• They take the slow road to health: they acknowledge that there is no “instant fix” and that treatments take time, checkups, monitoring, and personalized adjustments.

It’s good practice to continue to question the advice and testimonials you hear about or see online, even if they’re from someone you’ve counted on in the past. You can keep asking:

  • Who is this person or website that’s sharing this advice?
  • What do they have to gain from sharing this information or product?
  • Are they making money from it?
  • Who is not recommending this advice or product and why not?

Does the advice sound too good to be true? You might be right.

Claims of instant fixes, fast healing, or total immunity are typical marketing terms used to grab your attention. Consider these kinds of extreme wording choices as a red flag and a reason to investigate further.

Check out IREX's 9 tips for spotting misinformation about the coronavirus for more qualities to look out for. For a list of critical questions to verify sources and claims, read Turn on the Light: Find the Truth on the Internet.

Why “When” Matters

Because medical advances require ongoing testing and clinical trials, medical professionals evolve their health advice on a regular basis. This is normal, and is recognized as a sign of reliable modern medicine. In the event of a health crisis or pandemic, medical advice is updated sometimes on a weekly or even daily basis.

Don’t share pictures or screenshots of advice; share the link

When you share a piece of advice, there’s a chance it might get updated over time. If you share a link, that means the person who receives it can more easily verify whether it’s still the most up-to-date guidance.

A perfect example of this came about during the coronavirus pandemic that began in late 2019. On the 14th of March 2020, the French Health Minister tweeted that ibuprofen can worsen coronavirus symptoms. This claim was quoted and widely reported in top news sources, buzzing smartphones in the pockets of worried people around the world. But on the 18th of March 2020, the World Health Organization tweeted that there was no proof of ibuprofen causing harm, and no reason to avoid it. Although the updated WHO advice was also widely reported, the correction has struggled to catch up with the original mistake.

Note: depending on when you read this article, the advice may have been updated again based on the most recent studies. Be sure to research it yourself before following any health advice.

Sort your news by the “most recent” or “newest” and always double-check the date

Not all news apps or feeds will automatically show you the newest articles. Sometimes the most popular result or a promoted website will show up first, even if it’s outdated. Be sure to sort the results yourself and to always double-check the date.

In search engines like Google and DuckDuckGo, which have a News section, you can filter results from within the last day, week, or month.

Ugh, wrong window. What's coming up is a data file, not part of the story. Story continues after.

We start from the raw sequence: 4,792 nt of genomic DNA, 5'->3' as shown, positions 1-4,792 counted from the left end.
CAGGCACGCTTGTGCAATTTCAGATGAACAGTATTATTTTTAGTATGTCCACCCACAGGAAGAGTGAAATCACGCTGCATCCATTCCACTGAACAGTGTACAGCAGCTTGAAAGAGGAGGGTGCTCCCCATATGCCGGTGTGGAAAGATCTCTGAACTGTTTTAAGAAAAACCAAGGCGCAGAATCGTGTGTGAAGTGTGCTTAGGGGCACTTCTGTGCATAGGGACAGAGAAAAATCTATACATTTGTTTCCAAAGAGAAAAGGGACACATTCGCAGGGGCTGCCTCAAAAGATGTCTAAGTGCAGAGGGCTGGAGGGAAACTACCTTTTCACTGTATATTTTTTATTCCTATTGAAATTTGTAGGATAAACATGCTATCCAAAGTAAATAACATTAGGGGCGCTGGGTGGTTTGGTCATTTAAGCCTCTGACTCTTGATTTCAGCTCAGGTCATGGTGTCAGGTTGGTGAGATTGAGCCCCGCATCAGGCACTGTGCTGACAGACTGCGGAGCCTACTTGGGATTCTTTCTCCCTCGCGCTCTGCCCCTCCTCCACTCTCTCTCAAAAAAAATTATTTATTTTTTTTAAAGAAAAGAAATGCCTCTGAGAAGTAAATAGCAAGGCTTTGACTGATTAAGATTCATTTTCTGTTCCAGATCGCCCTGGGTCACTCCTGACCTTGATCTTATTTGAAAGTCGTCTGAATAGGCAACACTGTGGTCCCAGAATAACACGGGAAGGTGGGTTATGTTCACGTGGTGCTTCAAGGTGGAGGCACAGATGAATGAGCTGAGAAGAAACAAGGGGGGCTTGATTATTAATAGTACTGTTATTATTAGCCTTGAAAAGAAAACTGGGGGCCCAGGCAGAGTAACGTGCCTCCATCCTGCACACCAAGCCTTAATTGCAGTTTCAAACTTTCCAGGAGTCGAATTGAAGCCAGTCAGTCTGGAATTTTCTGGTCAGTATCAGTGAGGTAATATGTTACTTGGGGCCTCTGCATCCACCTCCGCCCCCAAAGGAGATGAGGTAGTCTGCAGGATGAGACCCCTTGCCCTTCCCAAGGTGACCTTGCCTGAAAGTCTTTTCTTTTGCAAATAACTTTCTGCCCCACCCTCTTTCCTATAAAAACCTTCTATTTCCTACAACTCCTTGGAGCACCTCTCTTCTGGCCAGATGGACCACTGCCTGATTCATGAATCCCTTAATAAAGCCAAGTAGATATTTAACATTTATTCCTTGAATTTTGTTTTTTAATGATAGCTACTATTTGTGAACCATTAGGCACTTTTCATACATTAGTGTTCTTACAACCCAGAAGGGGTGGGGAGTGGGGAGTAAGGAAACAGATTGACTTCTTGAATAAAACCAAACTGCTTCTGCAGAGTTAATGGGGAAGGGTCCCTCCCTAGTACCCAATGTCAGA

Challenge: Now that you know what to look for in a reliable source, pull out your phone and check the most recent health advice you’ve seen floating around on Facebook, WhatsApp, or Instagram. Give yourself 10 minutes to investigate the claim. Set a timer! If there’s an image attached to it, do a reverse image search on TinEye.com to see where else the image shows up. What do you find within 10 minutes of searching? Did the results change your mind? Are you left with more questions than answers?

The ‘Superfoods’ of Health Advice

Some of the resources for health news that are considered the most reliable and responsible by medical professionals are:

What are considered to be the superfoods of health advice where you live?


Realize Your Influence

We’ve talked about influencers on the internet or in the media, but have you ever considered yourself to be an influencer? Your opinions matter and carry weight to the people in your life. So let’s stop to ask: why do you share?

Match the type of content to the reason you share it

You want to keep up

You feel inspired

You want to help

Remedies or cures

Wellness products and practices

Breaking news

Match the type of content to the reason you share it

Remedies or cures

You feel inspired

You want to help

You want to keep up

Wellness products and practices

You feel inspired

You want to help

You want to keep up

Breaking news

You feel inspired

You want to help

You want to keep up

No matter the reason why you share, ask yourself what the worst case result of this advice may be before you hit “Post” to help you decide whether it’s worth it. When you share a health claim or a product, your friends and family may assume you’re endorsing it because it worked for you.

But shouldn’t everyone who has information, even if it’s not verified, share it just in case it helps somehow? Not necessarily. Health misinformation can be harmful, even in ways we don’t immediately see. Maybe the actual suggestion is harmless, but the indirect result leaves people confused about what to believe and what not to believe. Or they can become overly confident and put themselves at a higher risk than they otherwise would by rejecting public health protocols or doctors’ recommendations.

Recognize Your Responsibility

When you see a claim online, you might not give it second thought, but if that claim comes from a family member or friend, you’d naturally give it more time and consideration. The same is true when you share. You may have only given it a few minutes of your time, but your share may be misunderstood as your endorsement.

Spotting the signs of health misinformation not only benefits yourself, but your friends and family as well. No matter who you talk to, your shared goals of staying informed and healthy requires investigation, verification, and knowing who you can count on.

Want to check if what you’ve read is true? You can find more debunked coronavirus claims here and other health hoaxes here. Check out this video which briefly walks you through the coronavirus disinformation ecosystem. Stay safe and well!